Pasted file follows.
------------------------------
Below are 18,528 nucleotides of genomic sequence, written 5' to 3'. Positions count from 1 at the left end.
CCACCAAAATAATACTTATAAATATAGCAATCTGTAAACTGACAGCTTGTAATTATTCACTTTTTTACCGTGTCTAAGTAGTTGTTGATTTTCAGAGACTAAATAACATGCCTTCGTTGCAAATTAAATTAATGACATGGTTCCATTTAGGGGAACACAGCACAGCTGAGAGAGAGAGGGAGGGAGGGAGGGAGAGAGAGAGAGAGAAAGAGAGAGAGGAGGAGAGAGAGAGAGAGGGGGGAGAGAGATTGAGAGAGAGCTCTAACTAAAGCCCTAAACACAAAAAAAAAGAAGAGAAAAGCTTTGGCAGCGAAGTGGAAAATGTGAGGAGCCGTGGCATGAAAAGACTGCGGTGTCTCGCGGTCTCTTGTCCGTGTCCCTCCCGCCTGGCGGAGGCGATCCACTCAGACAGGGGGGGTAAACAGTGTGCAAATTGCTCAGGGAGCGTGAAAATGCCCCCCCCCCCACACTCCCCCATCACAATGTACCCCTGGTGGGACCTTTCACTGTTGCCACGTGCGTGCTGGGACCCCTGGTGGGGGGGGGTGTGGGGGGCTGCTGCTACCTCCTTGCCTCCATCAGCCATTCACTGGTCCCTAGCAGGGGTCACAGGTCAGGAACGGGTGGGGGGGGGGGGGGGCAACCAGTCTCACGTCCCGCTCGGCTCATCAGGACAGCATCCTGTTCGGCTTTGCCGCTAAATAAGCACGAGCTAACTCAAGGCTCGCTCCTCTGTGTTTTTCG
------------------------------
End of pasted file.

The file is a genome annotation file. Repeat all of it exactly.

Below are 18,528 nucleotides of genomic sequence, written 5' to 3'. Positions count from 1 at the left end.
CCACCAAAATAATACTTATAAATATAGCAATCTGTAAACTGACAGCTTGTAATTATTCACTTTTTTACCGTGTCTAAGTAGTTGTTGATTTTCAGAGACTAAATAACATGCCTTCGTTGCAAATTAAATTAATGACATGGTTCCATTTAGGGGAACACAGCACAGCTGAGAGAGAGAGGGAGGGAGGGAGGGAGAGAGAGAGAGAGAAAGAGAGAGAGGAGGAGAGAGAGAGAGAGGGGGGAGAGAGATTGAGAGAGAGCTCTAACTAAAGCCCTAAACACAAAAAAAAAGAAGAGAAAAGCTTTGGCAGCGAAGTGGAAAATGTGAGGAGCCGTGGCATGAAAAGACTGCGGTGTCTCGCGGTCTCTTGTCCGTGTCCCTCCCGCCTGGCGGAGGCGATCCACTCAGACAGGGGGGGTAAACAGTGTGCAAATTGCTCAGGGAGCGTGAAAATGCCCCCCCCCCCACACTCCCCCATCACAATGTACCCCTGGTGGGACCTTTCACTGTTGCCACGTGCGTGCTGGGACCCCTGGTGGGGGGGGGTGTGGGGGGCTGCTGCTACCTCCTTGCCTCCATCAGCCATTCACTGGTCCCTAGCAGGGGTCACAGGTCAGGAACGGGTGGGGGGGGGGGGGGGCAACCAGTCTCACGTCCCGCTCGGCTCATCAGGACAGCATCCTGTTCGGCTTTGCCGCTAAATAAGCACGAGCTAACTCAAGGCTCGCTCCTCTGTGTTTTTCG